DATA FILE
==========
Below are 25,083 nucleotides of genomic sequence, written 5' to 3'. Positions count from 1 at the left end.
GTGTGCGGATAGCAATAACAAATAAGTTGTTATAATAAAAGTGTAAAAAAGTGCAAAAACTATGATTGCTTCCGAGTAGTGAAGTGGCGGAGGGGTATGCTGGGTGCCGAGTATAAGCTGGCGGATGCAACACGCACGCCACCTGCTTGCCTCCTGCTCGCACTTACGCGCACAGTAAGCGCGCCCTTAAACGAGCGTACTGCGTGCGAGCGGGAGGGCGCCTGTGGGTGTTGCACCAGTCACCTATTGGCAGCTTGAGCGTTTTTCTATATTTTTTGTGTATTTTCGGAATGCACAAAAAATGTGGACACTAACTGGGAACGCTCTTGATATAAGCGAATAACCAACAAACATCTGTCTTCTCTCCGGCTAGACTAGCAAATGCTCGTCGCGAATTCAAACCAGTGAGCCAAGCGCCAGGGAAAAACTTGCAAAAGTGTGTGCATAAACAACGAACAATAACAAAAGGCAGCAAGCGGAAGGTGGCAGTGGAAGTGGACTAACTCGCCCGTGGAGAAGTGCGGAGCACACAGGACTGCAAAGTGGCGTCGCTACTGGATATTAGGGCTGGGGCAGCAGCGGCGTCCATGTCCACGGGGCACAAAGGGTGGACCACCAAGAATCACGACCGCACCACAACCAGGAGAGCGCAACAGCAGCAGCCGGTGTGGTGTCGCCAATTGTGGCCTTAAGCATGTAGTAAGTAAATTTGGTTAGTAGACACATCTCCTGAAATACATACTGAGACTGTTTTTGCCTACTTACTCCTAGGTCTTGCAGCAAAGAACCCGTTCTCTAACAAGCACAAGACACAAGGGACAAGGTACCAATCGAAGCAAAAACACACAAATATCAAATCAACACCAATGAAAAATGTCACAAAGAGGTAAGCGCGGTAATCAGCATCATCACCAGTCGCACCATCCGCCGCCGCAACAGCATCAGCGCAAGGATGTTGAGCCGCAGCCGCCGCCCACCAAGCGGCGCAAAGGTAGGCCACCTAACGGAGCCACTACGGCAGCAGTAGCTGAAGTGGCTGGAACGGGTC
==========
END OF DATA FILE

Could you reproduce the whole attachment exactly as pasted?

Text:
Below are 25,083 nucleotides of genomic sequence, written 5' to 3'. Positions count from 1 at the left end.
GTGTGCGGATAGCAATAACAAATAAGTTGTTATAATAAAAGTGTAAAAAAGTGCAAAAACTATGATTGCTTCCGAGTAGTGAAGTGGCGGAGGGGTATGCTGGGTGCCGAGTATAAGCTGGCGGATGCAACACGCACGCCACCTGCTTGCCTCCTGCTCGCACTTACGCGCACAGTAAGCGCGCCCTTAAACGAGCGTACTGCGTGCGAGCGGGAGGGCGCCTGTGGGTGTTGCACCAGTCACCTATTGGCAGCTTGAGCGTTTTTCTATATTTTTTGTGTATTTTCGGAATGCACAAAAAATGTGGACACTAACTGGGAACGCTCTTGATATAAGCGAATAACCAACAAACATCTGTCTTCTCTCCGGCTAGACTAGCAAATGCTCGTCGCGAATTCAAACCAGTGAGCCAAGCGCCAGGGAAAAACTTGCAAAAGTGTGTGCATAAACAACGAACAATAACAAAAGGCAGCAAGCGGAAGGTGGCAGTGGAAGTGGACTAACTCGCCCGTGGAGAAGTGCGGAGCACACAGGACTGCAAAGTGGCGTCGCTACTGGATATTAGGGCTGGGGCAGCAGCGGCGTCCATGTCCACGGGGCACAAAGGGTGGACCACCAAGAATCACGACCGCACCACAACCAGGAGAGCGCAACAGCAGCAGCCGGTGTGGTGTCGCCAATTGTGGCCTTAAGCATGTAGTAAGTAAATTTGGTTAGTAGACACATCTCCTGAAATACATACTGAGACTGTTTTTGCCTACTTACTCCTAGGTCTTGCAGCAAAGAACCCGTTCTCTAACAAGCACAAGACACAAGGGACAAGGTACCAATCGAAGCAAAAACACACAAATATCAAATCAACACCAATGAAAAATGTCACAAAGAGGTAAGCGCGGTAATCAGCATCATCACCAGTCGCACCATCCGCCGCCGCAACAGCATCAGCGCAAGGATGTTGAGCCGCAGCCGCCGCCCACCAAGCGGCGCAAAGGTAGGCCACCTAACGGAGCCACTACGGCAGCAGTAGCTGAAGTGGCTGGAACGGGTC